Most of us know what we do and don't like when shopping for homeware but then struggle to have it all come together as a whole, winding up with a more fragmented aesthetic. See how Scandinavian designers use rhythm, color, texture, and shape to bring a cohesive look to interiors.
- Understand Color Theory
Choosing a color scheme for your home is one of the best things you can do to ensure a cohesive look. Monochromatic, analogous, and complementary color schemes are three of the most common; explore these—and more—with Adobe Color, where you can also create a color scheme from an imported photo. Once you’ve chosen your colors, however, be sure to mix up the shades—otherwise, your space might end up looking stiff and overly formal. For example, if blue is one of the colors in your palette, play around with sky blue, navy blue, and royal blue for a fresh and varied look.
Colors fall into warm and cool categories. In their unmixed form, red, orange, and yellow are “warm” colors, while green, blue, and purple are “cool” colors. However, a yellow mixed with green is considered a “cool” yellow, whereas an orange-toned yellow is considered a “warm” yellow. No matter how diverse your palette, be sure to stick with either warm colors or cool colors.
Scandinavian design is known for all-white color schemes; white, however, is one of the hardest colors to get right, as most “white” shades are actually “off-white.” Off-white shades are either cool (with a hint of blue or green) or warm (with a hint of yellow or red). Accidentally mixing the two will ruin the serene Scandi look you were aiming for, so choose your white wisely.
It’s impossible to identify shades of white on a screen, so shop for white paint and décor in person if you can. Get swatches for your bedding, curtain, and sofa fabrics to take home whenever possible; you can find swatches of our organic linen bedding in our shop.
- Match Your Materials and Finishes
Matching the materials in your home will make it look more cohesive. For example, our organic linen duvet covers will look even better in your space if you pair them with linen curtains and linen lampshades. Match your metals, too—if your bath taps are made from brass, your towel rail and sink taps should be as well.
Scandinavian design is known for its use of blond woods such as beech, ash, and pine. These woods have a subtle grain and lack knots or dark markings, making them easy on the eye. Even if you mix several types of wood, however, the result is unlikely to look jarring. As a natural material, wood is more forgiving than synthetic materials; a mixture of woods may even be preferable if you’re aiming for a casual, relaxed style.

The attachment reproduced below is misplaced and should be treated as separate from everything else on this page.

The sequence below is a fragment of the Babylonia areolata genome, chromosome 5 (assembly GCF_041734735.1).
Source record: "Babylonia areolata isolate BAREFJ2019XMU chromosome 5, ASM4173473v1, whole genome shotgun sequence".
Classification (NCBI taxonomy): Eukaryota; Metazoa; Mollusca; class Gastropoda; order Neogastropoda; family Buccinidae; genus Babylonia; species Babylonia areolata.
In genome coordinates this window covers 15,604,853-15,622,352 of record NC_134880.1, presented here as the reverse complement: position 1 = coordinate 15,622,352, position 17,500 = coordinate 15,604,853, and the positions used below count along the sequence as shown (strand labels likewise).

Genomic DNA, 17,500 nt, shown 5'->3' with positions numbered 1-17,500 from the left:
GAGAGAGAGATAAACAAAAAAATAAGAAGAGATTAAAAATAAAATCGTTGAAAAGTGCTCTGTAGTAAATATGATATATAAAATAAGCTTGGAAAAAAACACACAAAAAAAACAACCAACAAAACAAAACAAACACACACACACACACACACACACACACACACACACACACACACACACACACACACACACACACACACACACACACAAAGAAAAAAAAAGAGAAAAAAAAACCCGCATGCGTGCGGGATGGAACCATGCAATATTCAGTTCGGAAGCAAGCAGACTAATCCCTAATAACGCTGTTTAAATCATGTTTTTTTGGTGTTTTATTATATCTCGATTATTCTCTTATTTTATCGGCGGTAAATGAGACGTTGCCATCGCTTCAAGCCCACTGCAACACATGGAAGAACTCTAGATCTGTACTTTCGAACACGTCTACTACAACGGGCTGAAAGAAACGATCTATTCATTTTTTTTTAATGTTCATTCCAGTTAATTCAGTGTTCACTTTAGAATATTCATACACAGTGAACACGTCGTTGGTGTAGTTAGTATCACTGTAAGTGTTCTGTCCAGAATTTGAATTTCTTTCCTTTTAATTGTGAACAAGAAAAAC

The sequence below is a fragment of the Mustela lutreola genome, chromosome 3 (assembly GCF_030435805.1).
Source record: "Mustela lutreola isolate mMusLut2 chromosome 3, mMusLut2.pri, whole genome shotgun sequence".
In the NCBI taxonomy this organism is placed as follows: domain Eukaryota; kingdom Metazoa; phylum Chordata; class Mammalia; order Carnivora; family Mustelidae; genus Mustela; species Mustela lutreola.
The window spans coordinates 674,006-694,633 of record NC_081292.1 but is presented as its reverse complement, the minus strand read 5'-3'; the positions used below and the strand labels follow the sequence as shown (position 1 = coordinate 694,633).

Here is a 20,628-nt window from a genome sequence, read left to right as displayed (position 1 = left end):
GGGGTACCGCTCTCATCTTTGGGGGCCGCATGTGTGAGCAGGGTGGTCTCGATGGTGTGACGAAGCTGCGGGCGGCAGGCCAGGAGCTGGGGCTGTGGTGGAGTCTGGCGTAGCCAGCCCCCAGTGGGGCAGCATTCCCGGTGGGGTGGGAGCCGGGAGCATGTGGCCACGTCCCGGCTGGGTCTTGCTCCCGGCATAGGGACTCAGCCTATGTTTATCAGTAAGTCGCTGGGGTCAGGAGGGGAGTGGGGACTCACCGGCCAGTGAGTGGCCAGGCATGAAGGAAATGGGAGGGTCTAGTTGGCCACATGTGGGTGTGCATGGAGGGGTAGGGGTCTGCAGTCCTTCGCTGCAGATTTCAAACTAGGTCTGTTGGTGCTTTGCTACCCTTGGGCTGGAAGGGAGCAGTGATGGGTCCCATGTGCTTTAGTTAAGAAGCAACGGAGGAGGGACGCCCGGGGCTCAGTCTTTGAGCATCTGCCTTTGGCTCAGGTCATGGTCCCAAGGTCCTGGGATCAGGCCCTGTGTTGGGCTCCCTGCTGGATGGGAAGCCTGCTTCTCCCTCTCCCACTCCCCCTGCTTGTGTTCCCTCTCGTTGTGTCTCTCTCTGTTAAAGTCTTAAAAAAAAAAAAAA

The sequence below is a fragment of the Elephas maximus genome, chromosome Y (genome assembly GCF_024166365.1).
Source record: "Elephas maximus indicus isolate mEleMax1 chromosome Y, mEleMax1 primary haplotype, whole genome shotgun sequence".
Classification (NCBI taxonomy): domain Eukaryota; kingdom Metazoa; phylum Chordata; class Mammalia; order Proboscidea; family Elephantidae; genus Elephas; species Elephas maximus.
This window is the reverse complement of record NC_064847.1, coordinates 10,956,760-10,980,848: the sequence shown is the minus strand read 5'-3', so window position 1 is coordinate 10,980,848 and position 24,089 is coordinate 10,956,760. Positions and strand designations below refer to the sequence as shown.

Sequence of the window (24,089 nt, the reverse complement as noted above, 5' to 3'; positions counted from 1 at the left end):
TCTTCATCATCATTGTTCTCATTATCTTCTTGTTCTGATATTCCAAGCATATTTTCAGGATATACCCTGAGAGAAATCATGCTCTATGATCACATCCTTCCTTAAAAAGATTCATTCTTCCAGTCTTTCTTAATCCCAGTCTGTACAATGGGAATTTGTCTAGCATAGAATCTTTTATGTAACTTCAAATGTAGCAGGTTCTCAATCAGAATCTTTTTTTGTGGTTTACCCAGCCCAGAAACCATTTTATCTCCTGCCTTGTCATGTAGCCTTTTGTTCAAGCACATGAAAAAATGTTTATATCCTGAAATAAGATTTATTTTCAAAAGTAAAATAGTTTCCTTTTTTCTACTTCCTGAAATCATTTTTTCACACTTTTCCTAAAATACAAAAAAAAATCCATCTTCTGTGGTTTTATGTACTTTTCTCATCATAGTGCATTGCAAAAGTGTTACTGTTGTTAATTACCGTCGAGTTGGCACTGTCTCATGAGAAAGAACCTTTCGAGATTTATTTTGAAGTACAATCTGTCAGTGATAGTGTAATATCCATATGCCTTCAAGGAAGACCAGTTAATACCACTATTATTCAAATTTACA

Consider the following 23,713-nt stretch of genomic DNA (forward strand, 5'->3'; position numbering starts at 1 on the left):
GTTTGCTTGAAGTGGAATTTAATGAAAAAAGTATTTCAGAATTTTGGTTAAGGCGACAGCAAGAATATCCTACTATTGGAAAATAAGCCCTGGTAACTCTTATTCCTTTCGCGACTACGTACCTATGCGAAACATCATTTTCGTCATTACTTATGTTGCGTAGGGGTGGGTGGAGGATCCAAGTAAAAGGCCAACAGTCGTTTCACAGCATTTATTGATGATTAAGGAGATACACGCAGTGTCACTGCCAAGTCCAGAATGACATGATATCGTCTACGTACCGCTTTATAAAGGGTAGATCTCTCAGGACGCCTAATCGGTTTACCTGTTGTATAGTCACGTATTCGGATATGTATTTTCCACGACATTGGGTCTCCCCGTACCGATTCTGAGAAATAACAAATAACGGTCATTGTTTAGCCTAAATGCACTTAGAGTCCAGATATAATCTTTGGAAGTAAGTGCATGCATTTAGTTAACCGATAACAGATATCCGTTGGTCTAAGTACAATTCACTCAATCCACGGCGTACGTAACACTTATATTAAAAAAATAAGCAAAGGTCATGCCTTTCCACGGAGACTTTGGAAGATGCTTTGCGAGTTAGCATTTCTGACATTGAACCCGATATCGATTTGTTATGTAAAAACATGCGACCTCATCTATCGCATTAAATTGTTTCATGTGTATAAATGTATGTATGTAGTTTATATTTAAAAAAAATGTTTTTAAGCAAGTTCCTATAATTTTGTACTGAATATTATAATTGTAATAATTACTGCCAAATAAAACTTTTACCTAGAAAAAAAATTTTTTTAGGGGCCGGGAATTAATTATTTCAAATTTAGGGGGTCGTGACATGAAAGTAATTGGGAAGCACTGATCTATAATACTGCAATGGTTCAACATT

Things get more complicated when the wood has been varnished or stained. For a cohesive Scandi look, avoid gloss varnish or unnatural colored stains—stick with wood that’s either unfinished or lightly treated with a matt lacquer.
- Use Complementary Prints and Patterns
We’ve got a whole blog post on using prints and patterns in the bedroom, and the same principles apply throughout your home. Pick one bold pattern to act as the focal point—perhaps our printed Scandinavian design bedding—and anchor other prints and patterns around it.
- Brush Up on Design History
For a cohesive home with minimal effort, collect furnishings from the same Scandinavian design era. Design movements—such as mid-century or Swedish Modern—are rooted in the values of those times, so pieces from the same era tend to look harmonious when paired together.
Don’t ignore the history of your home; find out when it was built and the prevailing design style during that time. You don’t need to copy it to the letter but you might take inspiration from certain elements, such as a repeated shape or pattern.
- Pare it Back
Scandinavian design and minimalism are close cousins: both favor a spare, simple look, clear of clutter and extraneous elements. A minimalist mindset will help you to keep your space cohesive as the less you own, the less that can go wrong. The more décor you buy for your home, the greater the chance that you’ll accidentally purchase something with a slightly mismatched color or finish.
- Spread it Out
When designers talk about “rhythm” in interior design, they’re referring to the regular repetition of elements throughout a space. Whatever you’re repeating—be it color, texture or shape—don’t clump those items in one corner. Instead, spread repeated elements out throughout your home: for example, you can match the bird artwork of our Fugle organic linen bedding with bird-themed artwork or cushions elsewhere in the home.
- Look Around
In architecture, the term “isovist” refers to everything we can see from a certain point. Rooms don’t exist in isolation; we often leave doors open so that the next room is visible from the one we’re standing in. And yet, we often think of different rooms as separate “projects.”
To see isovist in action, stand in your hall with all the doors open and ask yourself whether everything you can see looks as if it belongs to the same home. You don’t need to continue the exact same color scheme or materials from every vantage point but there should be an identifiable theme—mid-century shapes or warm colors, for instance.
If you’re truly stuck on a design problem, try taking a picture on your camera or phone and looking at that instead. There’s something about seeing your space in two dimensions that makes design problems (and their solutions) obvious in a way that three dimensions doesn’t.